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Old 2005-08-18, 12:17
oRg oRg is offline
New Blood
 
Join Date: Aug 2005
Posts: 33
I believe he's talking about a triad and its inversions. For example a Cm triad and it's inversions are:

E|-----|-----|-----|
B|-----|-----|--4--|
G|-----|--5--|--5--|
D|--5--|--5--|--5--|
A|--6--|--6--|-----|
E|--8--|-----|-----|
...Cm....CmI...CmII


A Cm chord/triad/arpeggio would have the notes C Eb G (1 m3 5)
It's first inversion would have the notes Eb G C (1 3 6)
It's second inversion would have the notes G C Eb (1 4 b6)

As you can plainly see there is no b5 or diminished interval. There is however a b6 which is also known as the augmented interval. You can also see this when playing the C minor arpeggios through is various inversions. i.e.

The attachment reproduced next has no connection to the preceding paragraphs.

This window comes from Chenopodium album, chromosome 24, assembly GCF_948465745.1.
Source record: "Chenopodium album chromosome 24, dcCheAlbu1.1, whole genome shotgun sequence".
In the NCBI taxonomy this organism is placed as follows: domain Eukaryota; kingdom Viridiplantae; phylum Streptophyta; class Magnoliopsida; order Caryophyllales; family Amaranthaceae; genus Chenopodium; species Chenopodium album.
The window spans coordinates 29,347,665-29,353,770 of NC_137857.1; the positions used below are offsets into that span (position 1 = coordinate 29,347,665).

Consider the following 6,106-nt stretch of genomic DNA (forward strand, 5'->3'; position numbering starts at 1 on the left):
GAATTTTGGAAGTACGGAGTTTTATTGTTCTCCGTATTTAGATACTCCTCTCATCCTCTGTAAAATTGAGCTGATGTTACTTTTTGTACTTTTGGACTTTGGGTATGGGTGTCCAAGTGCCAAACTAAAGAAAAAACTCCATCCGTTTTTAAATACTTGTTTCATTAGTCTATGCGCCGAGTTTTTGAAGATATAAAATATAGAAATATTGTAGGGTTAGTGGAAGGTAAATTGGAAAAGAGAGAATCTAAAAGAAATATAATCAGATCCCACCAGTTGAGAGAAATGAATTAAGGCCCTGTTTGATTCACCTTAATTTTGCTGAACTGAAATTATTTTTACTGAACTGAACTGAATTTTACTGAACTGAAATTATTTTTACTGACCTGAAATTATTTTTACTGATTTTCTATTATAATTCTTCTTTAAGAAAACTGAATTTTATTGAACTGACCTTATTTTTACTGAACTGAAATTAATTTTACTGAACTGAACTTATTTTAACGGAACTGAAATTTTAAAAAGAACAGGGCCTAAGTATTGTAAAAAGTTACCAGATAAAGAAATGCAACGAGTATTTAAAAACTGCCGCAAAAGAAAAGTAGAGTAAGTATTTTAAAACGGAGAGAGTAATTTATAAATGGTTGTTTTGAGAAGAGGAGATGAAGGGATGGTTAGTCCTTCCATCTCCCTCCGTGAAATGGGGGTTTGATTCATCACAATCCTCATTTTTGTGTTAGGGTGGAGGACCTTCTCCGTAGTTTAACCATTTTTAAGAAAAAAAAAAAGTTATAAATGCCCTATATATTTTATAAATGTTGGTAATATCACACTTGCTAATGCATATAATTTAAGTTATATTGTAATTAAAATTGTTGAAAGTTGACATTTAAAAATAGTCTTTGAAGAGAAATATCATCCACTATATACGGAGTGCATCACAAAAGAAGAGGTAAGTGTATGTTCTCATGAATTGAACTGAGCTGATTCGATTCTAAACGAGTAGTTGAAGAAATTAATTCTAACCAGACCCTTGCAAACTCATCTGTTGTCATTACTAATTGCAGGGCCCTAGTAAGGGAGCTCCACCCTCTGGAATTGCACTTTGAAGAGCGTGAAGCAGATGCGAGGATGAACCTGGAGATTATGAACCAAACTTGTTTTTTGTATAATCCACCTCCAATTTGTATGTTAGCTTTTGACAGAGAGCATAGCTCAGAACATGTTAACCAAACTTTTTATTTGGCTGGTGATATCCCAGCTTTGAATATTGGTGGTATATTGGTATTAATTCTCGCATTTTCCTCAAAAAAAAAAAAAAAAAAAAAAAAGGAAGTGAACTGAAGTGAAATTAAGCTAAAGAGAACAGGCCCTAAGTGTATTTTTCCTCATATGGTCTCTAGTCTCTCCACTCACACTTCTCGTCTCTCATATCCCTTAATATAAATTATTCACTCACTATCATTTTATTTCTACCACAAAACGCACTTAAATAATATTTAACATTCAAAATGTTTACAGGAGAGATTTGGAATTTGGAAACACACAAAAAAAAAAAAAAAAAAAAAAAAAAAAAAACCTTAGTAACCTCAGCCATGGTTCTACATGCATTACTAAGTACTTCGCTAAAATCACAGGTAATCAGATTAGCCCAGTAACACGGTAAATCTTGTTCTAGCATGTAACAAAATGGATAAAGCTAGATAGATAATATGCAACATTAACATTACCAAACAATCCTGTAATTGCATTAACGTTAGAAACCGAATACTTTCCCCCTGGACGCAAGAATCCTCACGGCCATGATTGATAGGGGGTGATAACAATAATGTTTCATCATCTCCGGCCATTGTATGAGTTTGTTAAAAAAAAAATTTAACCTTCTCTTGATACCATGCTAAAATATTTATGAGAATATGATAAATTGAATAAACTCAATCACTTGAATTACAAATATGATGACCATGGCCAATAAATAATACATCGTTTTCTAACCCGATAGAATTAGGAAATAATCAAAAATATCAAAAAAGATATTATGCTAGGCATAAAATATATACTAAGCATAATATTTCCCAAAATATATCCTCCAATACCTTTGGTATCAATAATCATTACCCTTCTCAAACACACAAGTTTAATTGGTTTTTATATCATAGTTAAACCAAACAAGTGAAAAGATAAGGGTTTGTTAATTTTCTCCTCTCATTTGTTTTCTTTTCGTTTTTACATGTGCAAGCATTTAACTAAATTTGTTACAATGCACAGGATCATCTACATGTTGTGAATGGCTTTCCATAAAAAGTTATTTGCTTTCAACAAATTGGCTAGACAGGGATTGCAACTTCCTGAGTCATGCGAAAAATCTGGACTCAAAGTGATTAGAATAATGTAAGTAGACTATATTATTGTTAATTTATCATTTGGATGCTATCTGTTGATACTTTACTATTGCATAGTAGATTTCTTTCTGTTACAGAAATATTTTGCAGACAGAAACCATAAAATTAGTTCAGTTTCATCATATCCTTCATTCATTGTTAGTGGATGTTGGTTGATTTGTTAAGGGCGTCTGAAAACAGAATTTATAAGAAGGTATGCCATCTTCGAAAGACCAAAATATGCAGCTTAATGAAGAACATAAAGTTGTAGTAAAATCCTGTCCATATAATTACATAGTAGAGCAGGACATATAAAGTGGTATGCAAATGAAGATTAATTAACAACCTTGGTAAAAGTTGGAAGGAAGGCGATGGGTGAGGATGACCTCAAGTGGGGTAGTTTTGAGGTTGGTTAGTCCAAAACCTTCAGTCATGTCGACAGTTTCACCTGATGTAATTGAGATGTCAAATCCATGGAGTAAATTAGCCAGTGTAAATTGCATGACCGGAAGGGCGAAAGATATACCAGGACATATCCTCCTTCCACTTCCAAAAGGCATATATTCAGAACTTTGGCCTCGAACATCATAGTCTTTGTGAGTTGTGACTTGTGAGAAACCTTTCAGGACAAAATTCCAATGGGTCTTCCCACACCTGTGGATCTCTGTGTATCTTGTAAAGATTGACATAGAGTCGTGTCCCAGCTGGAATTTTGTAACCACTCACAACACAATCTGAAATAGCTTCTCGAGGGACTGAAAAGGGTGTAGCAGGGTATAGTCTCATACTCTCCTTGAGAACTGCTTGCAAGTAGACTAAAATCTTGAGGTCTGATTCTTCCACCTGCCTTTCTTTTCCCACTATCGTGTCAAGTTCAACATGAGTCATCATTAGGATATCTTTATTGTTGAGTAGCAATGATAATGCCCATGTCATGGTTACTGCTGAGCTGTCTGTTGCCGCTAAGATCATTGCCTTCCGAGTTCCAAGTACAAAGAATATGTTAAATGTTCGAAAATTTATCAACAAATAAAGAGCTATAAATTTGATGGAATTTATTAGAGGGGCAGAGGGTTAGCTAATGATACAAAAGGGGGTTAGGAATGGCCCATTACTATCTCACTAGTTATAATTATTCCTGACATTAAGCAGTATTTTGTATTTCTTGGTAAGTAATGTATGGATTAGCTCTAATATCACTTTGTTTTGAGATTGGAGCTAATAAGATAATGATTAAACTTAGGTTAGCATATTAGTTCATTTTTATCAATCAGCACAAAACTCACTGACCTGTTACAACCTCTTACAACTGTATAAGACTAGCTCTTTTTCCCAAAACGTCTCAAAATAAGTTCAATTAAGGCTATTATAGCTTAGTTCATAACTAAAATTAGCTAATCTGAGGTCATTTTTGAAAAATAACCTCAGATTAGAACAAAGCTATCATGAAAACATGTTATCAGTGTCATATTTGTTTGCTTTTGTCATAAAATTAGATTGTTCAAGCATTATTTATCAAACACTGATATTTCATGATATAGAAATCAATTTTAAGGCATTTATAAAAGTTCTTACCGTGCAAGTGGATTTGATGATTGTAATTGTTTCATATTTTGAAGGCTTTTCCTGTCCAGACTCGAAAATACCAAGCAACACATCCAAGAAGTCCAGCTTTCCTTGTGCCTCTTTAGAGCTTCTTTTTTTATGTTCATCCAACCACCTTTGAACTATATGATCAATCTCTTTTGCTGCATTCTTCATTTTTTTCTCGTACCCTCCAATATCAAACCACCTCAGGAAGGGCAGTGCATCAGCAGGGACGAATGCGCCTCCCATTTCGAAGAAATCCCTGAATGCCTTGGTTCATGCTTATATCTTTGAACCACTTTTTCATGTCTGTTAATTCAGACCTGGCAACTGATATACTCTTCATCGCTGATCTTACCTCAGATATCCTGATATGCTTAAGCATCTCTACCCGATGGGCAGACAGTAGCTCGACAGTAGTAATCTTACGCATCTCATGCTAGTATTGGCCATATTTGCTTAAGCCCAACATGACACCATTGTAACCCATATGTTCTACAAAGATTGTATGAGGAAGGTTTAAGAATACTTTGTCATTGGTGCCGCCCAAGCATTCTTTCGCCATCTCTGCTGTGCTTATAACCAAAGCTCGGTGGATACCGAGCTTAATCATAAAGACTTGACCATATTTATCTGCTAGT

e|----------11h15p11----------|
B|--------13--------13--------|
G|------12------------12------|
D|----13----------------13----|
A|--15--------------------15--|
E|----------------------------|


There is however in the diminished scale a repeating minor arpeggios pattern. It is every three frets, which is another reason why the Diminished Scale is also a symmetrical scale much like the Augmented.

In the diminished scale where ever you play a minor you can also play a major arpeggio and still be within the "confines" of the scale. That is, still be playing diatonically.

Or am I totally missing what your trying to say?
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